Caliban And The Witch Essay

Those familiar with it will perhaps not encounter anything too earth-shattering in her new essay collection, Witches, Witch Hunting and Women, but is an extremely timely and useful distillation of her most important texts, with great significance for working-class feminist movements today.During the late Middle Ages, the development of market-oriented agriculture required a continually replenished, easily exploitable labor pool (a need compounded by the depopulation caused by the Black Death).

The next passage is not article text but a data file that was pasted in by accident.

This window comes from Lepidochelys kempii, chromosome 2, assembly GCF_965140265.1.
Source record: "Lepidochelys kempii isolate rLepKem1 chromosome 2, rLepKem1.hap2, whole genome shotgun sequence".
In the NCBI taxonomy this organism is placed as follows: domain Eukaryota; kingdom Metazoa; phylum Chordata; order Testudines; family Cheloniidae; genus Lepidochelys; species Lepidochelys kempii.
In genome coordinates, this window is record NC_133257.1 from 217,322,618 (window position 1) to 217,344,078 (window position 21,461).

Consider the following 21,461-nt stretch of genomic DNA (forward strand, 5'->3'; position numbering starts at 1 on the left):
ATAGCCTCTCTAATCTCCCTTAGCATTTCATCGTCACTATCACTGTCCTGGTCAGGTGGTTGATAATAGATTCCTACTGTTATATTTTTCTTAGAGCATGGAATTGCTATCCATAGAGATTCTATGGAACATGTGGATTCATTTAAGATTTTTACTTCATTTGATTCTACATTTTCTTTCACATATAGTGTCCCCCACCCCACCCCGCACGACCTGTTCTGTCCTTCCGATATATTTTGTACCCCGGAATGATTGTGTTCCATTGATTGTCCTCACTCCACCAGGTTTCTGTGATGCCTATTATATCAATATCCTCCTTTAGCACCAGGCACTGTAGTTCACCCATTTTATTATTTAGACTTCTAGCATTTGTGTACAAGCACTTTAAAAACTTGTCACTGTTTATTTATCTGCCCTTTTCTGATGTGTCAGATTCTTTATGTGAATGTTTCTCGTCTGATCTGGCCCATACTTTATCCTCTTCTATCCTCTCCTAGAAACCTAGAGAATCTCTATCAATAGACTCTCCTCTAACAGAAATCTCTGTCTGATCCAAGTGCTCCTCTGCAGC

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Her landmark work, Caliban and the Witch, argued that witch hunts were an organized campaign of mass murder of women who defied the increasing implementation of a patriarchal, authoritarian order under a rapidly developing capitalist state.It also became a term for women friends, with no necessary derogatory connotations.”This was reflected in the ways women conducted their daily lives": “...neither in rural nor urban areas were women dependent on men for their survival; they had their own activities and shared much of their lives and work with other women.Women cooperated with each other in every aspect of their life.This was one of the least brutal measures by far, women charged with witchcraft were often imprisoned, tortured, raped, and hung or beheaded or drowned.Subservience to the patriarchal order went hand in hand with subservience to the new capitalist state, and a transgression against one was tantamount to a transgression against to the other.The ensuing poverty and precarity was dealt in double measure upon women, who were increasingly excluded from the guilds and most professions, their ability to survive independently of men being severely curtailed by the privatization of the commons (In Caliban, Federici terms this the “patriarchy of the wage.”).This, along with rising prices of food and other necessities, led to the appearance of a largely female underclass.Older women who were either unmarried or widowed, without children willing or able to support them, bore the brunt of this deprivation.In turn, begging, itinerancy, and vagrancy were criminalized, giving rise to a forerunner of the modern prison, the poorhouse or debtor’s prison.The figure of the Witch, and the barbarity of the witch-hunts, emerged as a way to police women and their potentially subversive activities, from the refusal to pay rents and taxes, to exercising reproductive control, to simple theft.The Witches’ Sabbath, figuring prominently in art and literature from the period, held a particular horror.


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